An American tourist visiting Mexico City was accidentally shot and killed in a drive-by shooting after leaving a restaurant Monday.
According to ABCNews.com, 27-year-old Tatiana Mirutenko was walking out of a restaurant in the popular tourist destination of Lomas de Chapultepec at around 5:50 a.m. local time when she was struck by a stray bullet.
The Mexico City Attorney General’s Office said two men on a motorcycle turned on the street and began firing at a man on the sidewalk. Officials said the target of the attack was also hit but survived the shooting.
Mirutenko was walking with her husband and two friends when the shooting occurred, and she was transported to a local Mexican hospital where she died. Police are still conducting a search for the alleged shooters.
“A year ago, we were selecting flowers for the wedding,” Tatiana’s father Wasyl Mirutenko said in a statement. “Today, we were looking at flowers for the funeral.”
Officials from the United States Department of State confirmed the tourist’s death in a statement:
“We extend our sincere condolences to friends and family members of the deceased. The U.S. Embassy in Mexico City is providing all appropriate consular services to her family. Out of respect for the family during this difficult time, we have no further comment.”
Comments & Discussion
Travel Industry Lauds Passage of Paycheck Protection Program Reform Bill
The U.S. Senate passed the Paycheck Protection Program (PPP) Flexibility Act on Wednesday, sending it to President Donald Trump’s desk for final approval.
The reform bill provides business owners with additional flexibility and more time to utilize loan money and still be forgiven under the PPP established to provide economic relief in the wake of the COVID-19 pandemic.
The travel industry has been quick to commend lawmakers. The American Society of Travel Advisors (ASTA) is in full support having advocated for the improvements behind the scenes.
“We commend the Senate for passing the Paycheck Protection Program Flexibility Act (H.R. 7010), which would change PPP loan terms—in some cases retroactively—in a number of ways ASTA has advocated for, including five-year loan terms, reducing the requirement that 75 percent of the loan must go to payroll to get forgiveness, allowing forgivable expense over 24 weeks (as opposed to the current eight) and allowing companies to restore headcount without jeopardizing forgiveness by the end of the year (versus the current June 30),” Eben Peck, EVP Advocacy, ASTA, said in a statement.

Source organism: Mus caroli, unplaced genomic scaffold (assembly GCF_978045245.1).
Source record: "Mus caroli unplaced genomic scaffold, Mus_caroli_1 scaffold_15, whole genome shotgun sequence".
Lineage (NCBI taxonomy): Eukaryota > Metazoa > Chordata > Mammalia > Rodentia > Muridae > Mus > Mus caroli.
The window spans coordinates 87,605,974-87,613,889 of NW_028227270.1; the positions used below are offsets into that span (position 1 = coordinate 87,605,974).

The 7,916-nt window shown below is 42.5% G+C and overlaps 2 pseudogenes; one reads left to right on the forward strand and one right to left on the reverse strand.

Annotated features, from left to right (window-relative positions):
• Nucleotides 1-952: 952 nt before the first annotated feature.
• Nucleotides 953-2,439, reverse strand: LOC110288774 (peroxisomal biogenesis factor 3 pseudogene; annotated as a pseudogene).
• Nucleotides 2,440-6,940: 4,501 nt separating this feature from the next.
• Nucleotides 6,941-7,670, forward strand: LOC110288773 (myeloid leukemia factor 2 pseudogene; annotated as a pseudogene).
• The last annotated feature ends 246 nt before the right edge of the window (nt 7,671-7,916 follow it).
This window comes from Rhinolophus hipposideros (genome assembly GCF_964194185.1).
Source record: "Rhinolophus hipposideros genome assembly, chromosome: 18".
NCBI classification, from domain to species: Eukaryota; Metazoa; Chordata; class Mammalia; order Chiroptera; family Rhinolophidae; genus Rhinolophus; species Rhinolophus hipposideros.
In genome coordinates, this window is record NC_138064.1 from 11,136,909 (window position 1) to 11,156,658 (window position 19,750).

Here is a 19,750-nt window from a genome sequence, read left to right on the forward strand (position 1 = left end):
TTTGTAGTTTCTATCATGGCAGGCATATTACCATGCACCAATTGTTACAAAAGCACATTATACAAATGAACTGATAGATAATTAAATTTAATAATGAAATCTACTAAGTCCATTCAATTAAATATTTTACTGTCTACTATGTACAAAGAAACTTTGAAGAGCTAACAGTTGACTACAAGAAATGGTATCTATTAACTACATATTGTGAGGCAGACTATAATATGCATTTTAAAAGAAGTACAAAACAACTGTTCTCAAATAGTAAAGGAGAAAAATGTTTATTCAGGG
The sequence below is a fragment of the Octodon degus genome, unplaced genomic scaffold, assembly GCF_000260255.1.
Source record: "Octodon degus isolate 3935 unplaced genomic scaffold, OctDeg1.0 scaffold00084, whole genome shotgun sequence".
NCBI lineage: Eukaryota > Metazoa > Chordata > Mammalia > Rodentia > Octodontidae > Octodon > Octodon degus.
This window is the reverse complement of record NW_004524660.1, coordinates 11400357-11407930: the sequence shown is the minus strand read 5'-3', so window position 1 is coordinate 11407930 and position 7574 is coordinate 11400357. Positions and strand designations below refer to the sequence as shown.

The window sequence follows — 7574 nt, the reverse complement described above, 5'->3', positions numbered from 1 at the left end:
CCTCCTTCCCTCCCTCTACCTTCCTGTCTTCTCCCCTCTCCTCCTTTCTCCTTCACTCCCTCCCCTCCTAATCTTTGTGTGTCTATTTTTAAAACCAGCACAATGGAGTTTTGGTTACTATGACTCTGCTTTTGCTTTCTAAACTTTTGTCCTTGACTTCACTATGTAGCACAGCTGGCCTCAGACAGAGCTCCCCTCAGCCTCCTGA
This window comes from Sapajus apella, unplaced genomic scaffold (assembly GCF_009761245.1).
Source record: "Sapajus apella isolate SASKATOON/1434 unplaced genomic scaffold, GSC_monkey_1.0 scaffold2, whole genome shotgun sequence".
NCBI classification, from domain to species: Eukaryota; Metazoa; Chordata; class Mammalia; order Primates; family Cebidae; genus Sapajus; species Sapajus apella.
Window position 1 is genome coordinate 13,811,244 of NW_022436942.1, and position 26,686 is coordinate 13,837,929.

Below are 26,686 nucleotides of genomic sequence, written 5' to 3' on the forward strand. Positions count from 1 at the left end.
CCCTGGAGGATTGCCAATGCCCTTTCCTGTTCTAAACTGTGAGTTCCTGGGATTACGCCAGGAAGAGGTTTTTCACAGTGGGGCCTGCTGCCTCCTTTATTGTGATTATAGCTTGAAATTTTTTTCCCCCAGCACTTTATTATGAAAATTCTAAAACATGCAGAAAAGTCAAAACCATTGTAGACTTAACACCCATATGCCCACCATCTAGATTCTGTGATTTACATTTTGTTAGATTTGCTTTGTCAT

“While the PPP will remain complex, this bill gives more flexibility to PPP recipients and increases the chances that loans can be fully forgiven,” Peck concluded.
The U.S. Travel Association also wasted no time praising the decision, calling it an “important step.”
“The PPP changes passed by both chambers are another important step in providing relief to small businesses that otherwise will not survive until the economic recovery phase,” added U.S. Travel’s Executive Vice President of Public Affairs and Policy Tori Emerson Barnes. “The modification to the portion of funds that can be used for non-payroll expenses is especially crucial to travel-related small businesses, which have comparatively high capital overhead but virtually zero incoming revenue because of the necessary measures in place to stem the spread of the pandemic.”
U.S. Travel still believes that there’s more work to be done to ensure a successful recovery. The organization is encouraging officials to extend PPP eligibility to non-profit and quasi-governmental entities responsible for driving local and regional economic development.
“Like the businesses they serve, the finances of these non-profits have been devastated by the standstill in travel and tourism, and the moment of recovery will be moot unless they can keep their lights on to take advantage of the return in travel demand,” Barnes stated. “We urge leaders to move urgently to enact the next phase of coronavirus response legislation, which is absolutely vital to the future of the travel and tourism industry, and to prioritize expanding eligibility to those most hard hit by this pandemic such as destination marketing organizations.”
Comments & Discussion